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We Might See Trump’s Tax Returns After All

A federal judge ruled that a lawsuit targeting President Trump’s alleged violation of the emoluments clause will proceed

NEW YORK, NY - JANUARY 11: President-elect Donald Trump, Eric Trump, left, Ivanka Trump, and Donald Trump Jr., listen during a press conference at Trump Tower in New York, NY on Wednesday, Jan. 11, 2017. (Photo by Jabin Botsford/The Washington Post via Getty Images)

From left: Eric Trump, Ivanka Trump, Donald Trump and Donald Trump Jr. at Trump Tower in New York.

abin Botsford/The Washington Post/Getty

WASHINGTON — Lawyers battling to prevent President Trump from profiting off of his private businesses — and to potentially force him to divest from those businesses and even reveal his personal tax returns — just notched their biggest victory yet.

A federal judge ruled Wednesday that he would not block a lawsuit filed by the attorneys general of Maryland and the District of Columbia that accuses the president of violating the Constitution by accepting emoluments — gifts or payments — from foreign governments. According to the two attorneys general, the decision is the first time in history that a U.S. court has interpreted the emoluments clause and applied it to a sitting president. The clause bans the president from receiving emoluments from a “King, Prince or Foreign State.”

U.S. District Judge Peter Messitte’s decision “represents a major leap forward in being able to understand how Trump is profiting off the presidency, including possibly from Russia,” Norm Eisen, one of the co-counsels on the case, tells Rolling Stone. “The court has already ordered the preservation of Trump business records. Everything is on the table that is necessary to prove our claims, while at the same time moving expeditiously to trial. ‘Follow the money,’ the old adage goes, and we are going to do exactly that thanks to this decision.”

The emoluments clause didn’t become a household phrase until Trump entered office and refused to meaningfully divest from his businesses and other investments in the U.S. and overseas. Multiple lawsuits were filed against the president, citing the various times foreign governments like Kuwait and the Philippines have spent money at Trump’s Washington hotel — money that presumably flowed back into the president’s own pockets.

One of those suits was filed in June 2017 by Maryland AG Brian Frosh and D.C. AG Karl Racine, with the help of the watchdog group Citizens for Responsibility and Ethics in Washington. “President Trump’s continued ownership interest in a global business empire, which renders him deeply enmeshed with a legion of foreign and domestic government actors, violates the Constitution and calls into question the rule of law and the integrity of the country’s political system,” they wrote. “Never before has a president acted with such disregard for this constitutional prescription.”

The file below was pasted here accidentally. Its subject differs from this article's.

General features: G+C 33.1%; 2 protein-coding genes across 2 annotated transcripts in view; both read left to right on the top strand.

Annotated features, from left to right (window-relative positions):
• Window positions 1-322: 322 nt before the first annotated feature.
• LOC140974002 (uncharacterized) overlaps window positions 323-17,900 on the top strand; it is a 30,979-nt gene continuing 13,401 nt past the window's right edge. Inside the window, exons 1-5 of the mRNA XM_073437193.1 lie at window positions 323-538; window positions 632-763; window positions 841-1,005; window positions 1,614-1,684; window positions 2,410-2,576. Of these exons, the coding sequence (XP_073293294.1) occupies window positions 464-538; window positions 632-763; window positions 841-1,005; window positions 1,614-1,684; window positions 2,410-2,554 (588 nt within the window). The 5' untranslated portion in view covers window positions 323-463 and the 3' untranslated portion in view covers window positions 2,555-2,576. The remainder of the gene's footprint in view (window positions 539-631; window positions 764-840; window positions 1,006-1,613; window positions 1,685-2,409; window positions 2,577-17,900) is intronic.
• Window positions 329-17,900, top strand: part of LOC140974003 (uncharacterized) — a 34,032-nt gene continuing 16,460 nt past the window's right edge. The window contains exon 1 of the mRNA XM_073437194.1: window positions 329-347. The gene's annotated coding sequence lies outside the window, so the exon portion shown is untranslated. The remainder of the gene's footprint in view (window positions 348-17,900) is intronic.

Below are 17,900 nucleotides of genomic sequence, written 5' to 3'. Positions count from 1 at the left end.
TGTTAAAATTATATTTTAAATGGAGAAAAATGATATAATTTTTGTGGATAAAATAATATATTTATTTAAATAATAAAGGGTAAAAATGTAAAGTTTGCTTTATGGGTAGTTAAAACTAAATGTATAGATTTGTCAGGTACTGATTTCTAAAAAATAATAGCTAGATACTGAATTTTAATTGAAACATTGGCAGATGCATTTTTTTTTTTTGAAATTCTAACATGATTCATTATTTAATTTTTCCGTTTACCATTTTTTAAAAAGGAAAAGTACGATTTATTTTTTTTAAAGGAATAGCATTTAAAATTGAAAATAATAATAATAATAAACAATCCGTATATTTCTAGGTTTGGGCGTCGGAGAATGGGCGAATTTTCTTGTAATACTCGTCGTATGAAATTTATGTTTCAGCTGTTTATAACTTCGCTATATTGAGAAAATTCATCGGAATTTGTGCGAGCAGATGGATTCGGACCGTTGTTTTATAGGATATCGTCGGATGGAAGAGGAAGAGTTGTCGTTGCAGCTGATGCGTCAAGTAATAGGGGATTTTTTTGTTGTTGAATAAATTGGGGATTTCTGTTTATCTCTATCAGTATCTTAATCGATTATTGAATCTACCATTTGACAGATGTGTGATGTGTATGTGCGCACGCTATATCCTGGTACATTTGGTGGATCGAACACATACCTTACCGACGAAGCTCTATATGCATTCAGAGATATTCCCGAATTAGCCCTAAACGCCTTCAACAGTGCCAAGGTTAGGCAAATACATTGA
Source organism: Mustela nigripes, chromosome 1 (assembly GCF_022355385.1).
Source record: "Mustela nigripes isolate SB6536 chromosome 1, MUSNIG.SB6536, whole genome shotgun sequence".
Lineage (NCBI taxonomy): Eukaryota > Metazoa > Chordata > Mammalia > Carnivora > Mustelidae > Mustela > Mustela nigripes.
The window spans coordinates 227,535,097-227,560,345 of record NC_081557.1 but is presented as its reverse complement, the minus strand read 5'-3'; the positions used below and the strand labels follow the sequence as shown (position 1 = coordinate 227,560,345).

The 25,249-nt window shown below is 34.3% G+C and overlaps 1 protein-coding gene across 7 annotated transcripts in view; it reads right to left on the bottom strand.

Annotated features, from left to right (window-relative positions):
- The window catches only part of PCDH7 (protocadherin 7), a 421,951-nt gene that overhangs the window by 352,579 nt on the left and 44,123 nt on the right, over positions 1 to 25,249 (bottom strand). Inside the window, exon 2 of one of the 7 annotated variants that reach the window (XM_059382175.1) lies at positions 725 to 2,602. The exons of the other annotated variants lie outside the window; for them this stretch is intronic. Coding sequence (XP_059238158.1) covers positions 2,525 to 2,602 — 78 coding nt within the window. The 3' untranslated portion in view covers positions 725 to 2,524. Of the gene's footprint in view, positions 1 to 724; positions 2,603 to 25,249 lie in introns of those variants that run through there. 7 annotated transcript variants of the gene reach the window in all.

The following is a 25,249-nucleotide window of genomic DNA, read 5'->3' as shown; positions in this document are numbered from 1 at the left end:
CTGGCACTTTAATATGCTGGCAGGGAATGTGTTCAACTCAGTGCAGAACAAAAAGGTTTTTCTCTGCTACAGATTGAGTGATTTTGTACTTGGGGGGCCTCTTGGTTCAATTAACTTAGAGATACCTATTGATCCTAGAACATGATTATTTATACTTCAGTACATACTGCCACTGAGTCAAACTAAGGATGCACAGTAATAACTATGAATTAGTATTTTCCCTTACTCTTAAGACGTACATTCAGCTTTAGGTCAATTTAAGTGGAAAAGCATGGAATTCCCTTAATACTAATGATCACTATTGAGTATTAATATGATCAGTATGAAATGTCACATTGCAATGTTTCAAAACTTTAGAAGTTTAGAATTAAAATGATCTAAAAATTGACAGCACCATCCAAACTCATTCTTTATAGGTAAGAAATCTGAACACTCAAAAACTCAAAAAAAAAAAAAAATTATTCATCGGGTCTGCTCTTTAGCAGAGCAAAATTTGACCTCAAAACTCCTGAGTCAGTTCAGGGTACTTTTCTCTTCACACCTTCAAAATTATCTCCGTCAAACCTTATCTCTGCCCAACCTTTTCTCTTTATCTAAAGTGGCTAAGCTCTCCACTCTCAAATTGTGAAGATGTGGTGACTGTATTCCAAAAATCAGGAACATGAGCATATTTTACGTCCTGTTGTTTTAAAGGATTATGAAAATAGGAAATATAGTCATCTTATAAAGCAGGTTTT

WASHINGTON, DC - APRIL 29: Police officers wait for the marchers in the entrance of the Trump International Hotel which they are assigned to protect during the People's Climate Movement to protest President Donald Trump's enviromental policies April 29, 2017 in Washington, DC. Demonstrators across the country are gathering to demand a clean energy economy. (Photo by Astrid Riecken/Getty Images)

The Trump International Hotel in Washington, D.C.

As I reported at the time, the two AGs pinpointed President Trump’s continued ownership of his businesses in D.C. and Maryland — like his Washington hotel — as particularly problematic.

Justice Department lawyers sought to dismiss Frosh and Racine’s suit by arguing they had failed to show D.C. and Maryland would suffer injuries as a result of Trump’s continued ownership of his businesses. The DOJ also criticized the case as politically-driven and an effort by two Democratic elected officials to go on “fishing expedition” through the president’s private business records.

The DOJ has had some success beating back other emoluments-related suits. But in this instance, the judge seemed receptive to Frosh and Racine’s argument, including their interpretation of the emoluments clause and how Trump had run afoul of it. In an earlier decision, Messitte narrowed the scope of the case to focus on Trump’s Washington hotel, located a few blocks from the White House.

But in his 52-page ruling published Wednesday, Messitte wrote that the current situation — a sitting president profiting from a hotel that foreign and domestic governments and other interests use for business — was exactly what the framers had in mind when they created the emoluments clause. “In sum,” he wrote, “Plaintiffs have plausibly alleged that the President has been receiving or is potentially able to receive ‘emoluments’…in violation of the Constitution.”

The Justice Department can appeal Messitte’s ruling. But if it stands, Frosh, Racine and CREW will soon have the chance to seek access to the Trump Organization’s internal records and to interview Trump Organization employees about the Washington hotel and the foreign governments that have done business there. There is also the possibility they will seek to obtain the holy grail of Trump-related documents: the president’s tax returns, which he has yet to disclose, breaking with a four-decade tradition by major-party presidential candidates.

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